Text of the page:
My name is James. My wife, Pearl, became ill with Giant Cell Arteritis (GCA) and Polymyalgia Rheumatica (PMR) in 1998 at age 65. It was diagnosed after she lost vision permanently in one eye. We learned from that event that GCA is a serious illness and demanded our complete attention and vigilance. Her illness persisted for nine years until death due to unknown cause in 2007.
During her treatment many questions arose which could only be satisfied by increasing our knowledge of her illnesses and symptoms. Medical journal articles were identified via PubMed on the internet by entering the topic of interest in the search block. Obtaining the full text of the articles was more difficult.
We were fortunate to have the interest of a physician on the board of two of the hospitals in our area that have medical libraries. While many journal articles are available for copying in the library those that they don’t have journals for had to be ordered through the library. Those articles were ordered through the physician on their board. A few articles have full text available on the internet. The abstracts and articles were very helpful in understanding the illnesses and for discussing treatment options with Pearl’s doctors.
Some were obtained for special medical concerns of Pearl that weren’t related to GCA or PMR. Some reflect avenues of study that were suspected of being contributory factors or secondary issues of GCA and PMR.
A significant effort was made to understand peripheral arterial disease (PAD). Pearl’s leg arteries became ischemic or stenotic (blocked or narrowed) within six months of her diagnosis and start of treatment with prednisone. Throughout her illness there was disagreement among her specialists (rheumatologists, vascular surgeons, orthopedists, cardiologist, ophthalmologist and internists) about the cause of the arterial circulation problems in her legs.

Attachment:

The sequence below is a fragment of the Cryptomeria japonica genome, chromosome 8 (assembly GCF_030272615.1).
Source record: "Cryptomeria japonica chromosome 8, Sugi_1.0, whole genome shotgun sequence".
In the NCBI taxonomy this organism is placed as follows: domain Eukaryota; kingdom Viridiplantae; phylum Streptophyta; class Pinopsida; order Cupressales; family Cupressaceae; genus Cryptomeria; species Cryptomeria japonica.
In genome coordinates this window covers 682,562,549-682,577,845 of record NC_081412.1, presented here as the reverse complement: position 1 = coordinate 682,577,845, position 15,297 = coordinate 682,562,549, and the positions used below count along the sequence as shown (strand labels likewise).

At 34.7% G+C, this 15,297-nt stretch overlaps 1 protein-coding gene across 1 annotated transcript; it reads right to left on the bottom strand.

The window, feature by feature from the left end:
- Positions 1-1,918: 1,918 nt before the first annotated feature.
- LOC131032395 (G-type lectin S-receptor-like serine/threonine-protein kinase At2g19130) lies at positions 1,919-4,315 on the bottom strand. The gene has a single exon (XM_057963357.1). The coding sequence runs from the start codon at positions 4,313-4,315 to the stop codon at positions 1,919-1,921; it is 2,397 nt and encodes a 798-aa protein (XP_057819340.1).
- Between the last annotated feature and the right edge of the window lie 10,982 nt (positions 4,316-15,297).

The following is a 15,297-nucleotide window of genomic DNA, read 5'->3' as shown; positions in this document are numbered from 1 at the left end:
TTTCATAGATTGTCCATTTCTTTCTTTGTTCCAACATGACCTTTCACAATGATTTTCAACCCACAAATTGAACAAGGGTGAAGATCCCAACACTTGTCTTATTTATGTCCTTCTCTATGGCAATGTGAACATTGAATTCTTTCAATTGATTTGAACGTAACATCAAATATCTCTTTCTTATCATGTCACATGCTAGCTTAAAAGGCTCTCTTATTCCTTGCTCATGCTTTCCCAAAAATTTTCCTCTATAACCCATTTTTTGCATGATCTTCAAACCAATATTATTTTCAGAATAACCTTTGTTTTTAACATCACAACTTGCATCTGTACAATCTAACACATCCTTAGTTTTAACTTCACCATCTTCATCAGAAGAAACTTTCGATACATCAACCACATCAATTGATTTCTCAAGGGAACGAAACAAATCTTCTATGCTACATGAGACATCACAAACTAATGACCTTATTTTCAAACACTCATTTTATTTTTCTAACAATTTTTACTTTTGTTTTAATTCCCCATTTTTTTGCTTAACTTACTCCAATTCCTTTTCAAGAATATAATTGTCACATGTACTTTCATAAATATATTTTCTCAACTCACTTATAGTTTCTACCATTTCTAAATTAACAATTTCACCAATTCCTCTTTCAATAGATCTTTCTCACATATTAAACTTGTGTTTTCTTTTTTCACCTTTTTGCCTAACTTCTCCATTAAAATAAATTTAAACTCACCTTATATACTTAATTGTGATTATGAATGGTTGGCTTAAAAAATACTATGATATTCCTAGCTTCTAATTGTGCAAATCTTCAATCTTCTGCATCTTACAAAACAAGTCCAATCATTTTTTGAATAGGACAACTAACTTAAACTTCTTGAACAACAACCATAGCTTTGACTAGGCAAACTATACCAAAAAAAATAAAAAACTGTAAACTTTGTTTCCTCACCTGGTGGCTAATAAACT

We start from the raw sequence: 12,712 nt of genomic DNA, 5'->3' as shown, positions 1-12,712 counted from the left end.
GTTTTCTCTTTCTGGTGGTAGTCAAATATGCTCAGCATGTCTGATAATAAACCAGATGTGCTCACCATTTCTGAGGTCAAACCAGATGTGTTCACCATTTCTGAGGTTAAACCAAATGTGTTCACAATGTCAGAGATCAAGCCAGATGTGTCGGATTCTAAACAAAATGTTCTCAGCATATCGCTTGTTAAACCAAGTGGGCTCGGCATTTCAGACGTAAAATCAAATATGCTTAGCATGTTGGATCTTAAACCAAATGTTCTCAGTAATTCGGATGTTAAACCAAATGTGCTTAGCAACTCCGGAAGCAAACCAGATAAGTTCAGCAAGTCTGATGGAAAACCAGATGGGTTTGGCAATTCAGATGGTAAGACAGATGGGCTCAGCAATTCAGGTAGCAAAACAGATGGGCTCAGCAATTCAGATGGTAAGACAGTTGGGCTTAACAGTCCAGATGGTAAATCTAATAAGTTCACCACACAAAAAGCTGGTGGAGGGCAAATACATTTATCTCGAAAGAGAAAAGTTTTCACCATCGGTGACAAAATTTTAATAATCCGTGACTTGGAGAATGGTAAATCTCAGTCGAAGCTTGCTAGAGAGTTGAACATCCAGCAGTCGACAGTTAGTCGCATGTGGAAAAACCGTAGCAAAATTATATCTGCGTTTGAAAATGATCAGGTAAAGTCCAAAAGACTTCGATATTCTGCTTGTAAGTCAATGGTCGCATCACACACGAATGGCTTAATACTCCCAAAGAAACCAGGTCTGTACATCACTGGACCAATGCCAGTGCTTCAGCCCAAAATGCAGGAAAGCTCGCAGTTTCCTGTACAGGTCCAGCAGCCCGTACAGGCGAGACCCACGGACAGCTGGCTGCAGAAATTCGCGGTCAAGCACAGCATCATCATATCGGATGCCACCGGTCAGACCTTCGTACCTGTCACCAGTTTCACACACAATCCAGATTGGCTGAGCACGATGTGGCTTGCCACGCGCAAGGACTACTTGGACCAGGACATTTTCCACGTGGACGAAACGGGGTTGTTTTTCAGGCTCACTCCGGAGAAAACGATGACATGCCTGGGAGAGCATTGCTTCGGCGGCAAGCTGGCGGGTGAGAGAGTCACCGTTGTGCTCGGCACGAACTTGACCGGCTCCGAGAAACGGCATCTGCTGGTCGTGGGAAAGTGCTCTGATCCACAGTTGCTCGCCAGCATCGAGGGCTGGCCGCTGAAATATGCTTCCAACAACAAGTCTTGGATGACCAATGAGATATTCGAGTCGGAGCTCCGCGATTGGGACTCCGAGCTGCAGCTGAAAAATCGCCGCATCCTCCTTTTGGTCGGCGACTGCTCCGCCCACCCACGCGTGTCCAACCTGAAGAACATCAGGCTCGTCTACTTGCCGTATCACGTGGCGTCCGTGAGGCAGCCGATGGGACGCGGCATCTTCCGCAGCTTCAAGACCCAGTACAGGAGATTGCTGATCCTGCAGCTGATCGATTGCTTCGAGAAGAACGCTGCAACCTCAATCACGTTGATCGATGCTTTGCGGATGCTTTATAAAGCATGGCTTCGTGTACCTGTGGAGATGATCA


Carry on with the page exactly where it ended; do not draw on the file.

GCA can cause peripheral (arms or legs) arteritic ischemia and stenosis while atherosclerotic plaque can be another common cause. The common opinion throughout her illness by the rheumatologists and some of the others was that Pearl’s blockages were due to atherosclerosis. Yet, the preponderance of evidence pointed to arteritic involvement. Her leg circulation was managed throughout those years with prednisone, indicating arteritis. Too little a dose and her circulation became impaired – increasing the dose improved circulation to her extremities. Her legs and feet were saved repeatedly during her illness by increasing prednisone when her doctors wanted her to taper off. The opinion expressed was that GCA is a self-limiting disease of one to three years duration. Another thought expressed was that GCA doesn’t affect leg arteries. Both opinions are proven false by many medical journal articles yet those attitudes persisted.
Other damage she experienced were impaired shoulders, necrosis of a shoulder blade likely due to GCA impaired circulation, and body pain and joint swelling typical of PMR.
Treatment options were studied for management of the illnesses including alternative medications and steroid-sparing ones. Article 130. was found to be of significant benefit in understanding GCA and management of the illness. Dr. S.S.Hayreh, the author, has published a significant amount of the content of his paper on a website of the University of Iowa Ophthalmology Department.
I have compiled Pearl’s experiences in a story titled “Giant Cell Arteritis – An Elusive Odyssey”. Click here to read.
To view a detailed list of medical journal research articles compiled by the author, click here.
Published: January 2008
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